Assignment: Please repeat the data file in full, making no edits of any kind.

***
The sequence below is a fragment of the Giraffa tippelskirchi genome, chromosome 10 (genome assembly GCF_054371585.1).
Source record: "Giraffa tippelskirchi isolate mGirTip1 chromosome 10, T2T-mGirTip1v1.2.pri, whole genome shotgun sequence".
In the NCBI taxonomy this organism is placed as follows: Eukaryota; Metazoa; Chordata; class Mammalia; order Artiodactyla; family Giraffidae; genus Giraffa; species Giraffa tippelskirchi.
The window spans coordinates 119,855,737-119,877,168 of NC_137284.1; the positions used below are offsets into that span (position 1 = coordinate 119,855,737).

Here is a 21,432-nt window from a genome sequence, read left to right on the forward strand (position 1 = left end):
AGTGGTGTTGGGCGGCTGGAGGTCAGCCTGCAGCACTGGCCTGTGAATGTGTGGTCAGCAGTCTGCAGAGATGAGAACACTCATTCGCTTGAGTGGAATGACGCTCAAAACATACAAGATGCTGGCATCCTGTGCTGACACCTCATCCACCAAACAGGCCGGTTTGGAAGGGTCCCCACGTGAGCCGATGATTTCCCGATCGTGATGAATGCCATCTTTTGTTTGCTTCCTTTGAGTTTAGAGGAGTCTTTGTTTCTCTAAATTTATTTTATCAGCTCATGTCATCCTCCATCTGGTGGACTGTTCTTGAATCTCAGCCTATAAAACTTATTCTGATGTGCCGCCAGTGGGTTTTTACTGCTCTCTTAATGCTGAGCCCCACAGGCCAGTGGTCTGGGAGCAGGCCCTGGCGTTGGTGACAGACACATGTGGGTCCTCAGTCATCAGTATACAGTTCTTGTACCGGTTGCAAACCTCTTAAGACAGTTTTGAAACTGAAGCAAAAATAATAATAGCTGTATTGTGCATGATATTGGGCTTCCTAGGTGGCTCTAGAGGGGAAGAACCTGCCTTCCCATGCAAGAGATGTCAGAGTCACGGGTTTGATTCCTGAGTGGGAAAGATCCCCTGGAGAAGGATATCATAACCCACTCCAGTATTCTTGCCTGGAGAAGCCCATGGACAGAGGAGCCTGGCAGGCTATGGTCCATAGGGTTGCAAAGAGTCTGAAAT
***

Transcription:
The sequence below is a fragment of the Giraffa tippelskirchi genome, chromosome 10 (genome assembly GCF_054371585.1).
Source record: "Giraffa tippelskirchi isolate mGirTip1 chromosome 10, T2T-mGirTip1v1.2.pri, whole genome shotgun sequence".
In the NCBI taxonomy this organism is placed as follows: Eukaryota; Metazoa; Chordata; class Mammalia; order Artiodactyla; family Giraffidae; genus Giraffa; species Giraffa tippelskirchi.
The window spans coordinates 119,855,737-119,877,168 of NC_137284.1; the positions used below are offsets into that span (position 1 = coordinate 119,855,737).

Here is a 21,432-nt window from a genome sequence, read left to right on the forward strand (position 1 = left end):
AGTGGTGTTGGGCGGCTGGAGGTCAGCCTGCAGCACTGGCCTGTGAATGTGTGGTCAGCAGTCTGCAGAGATGAGAACACTCATTCGCTTGAGTGGAATGACGCTCAAAACATACAAGATGCTGGCATCCTGTGCTGACACCTCATCCACCAAACAGGCCGGTTTGGAAGGGTCCCCACGTGAGCCGATGATTTCCCGATCGTGATGAATGCCATCTTTTGTTTGCTTCCTTTGAGTTTAGAGGAGTCTTTGTTTCTCTAAATTTATTTTATCAGCTCATGTCATCCTCCATCTGGTGGACTGTTCTTGAATCTCAGCCTATAAAACTTATTCTGATGTGCCGCCAGTGGGTTTTTACTGCTCTCTTAATGCTGAGCCCCACAGGCCAGTGGTCTGGGAGCAGGCCCTGGCGTTGGTGACAGACACATGTGGGTCCTCAGTCATCAGTATACAGTTCTTGTACCGGTTGCAAACCTCTTAAGACAGTTTTGAAACTGAAGCAAAAATAATAATAGCTGTATTGTGCATGATATTGGGCTTCCTAGGTGGCTCTAGAGGGGAAGAACCTGCCTTCCCATGCAAGAGATGTCAGAGTCACGGGTTTGATTCCTGAGTGGGAAAGATCCCCTGGAGAAGGATATCATAACCCACTCCAGTATTCTTGCCTGGAGAAGCCCATGGACAGAGGAGCCTGGCAGGCTATGGTCCATAGGGTTGCAAAGAGTCTGAAAT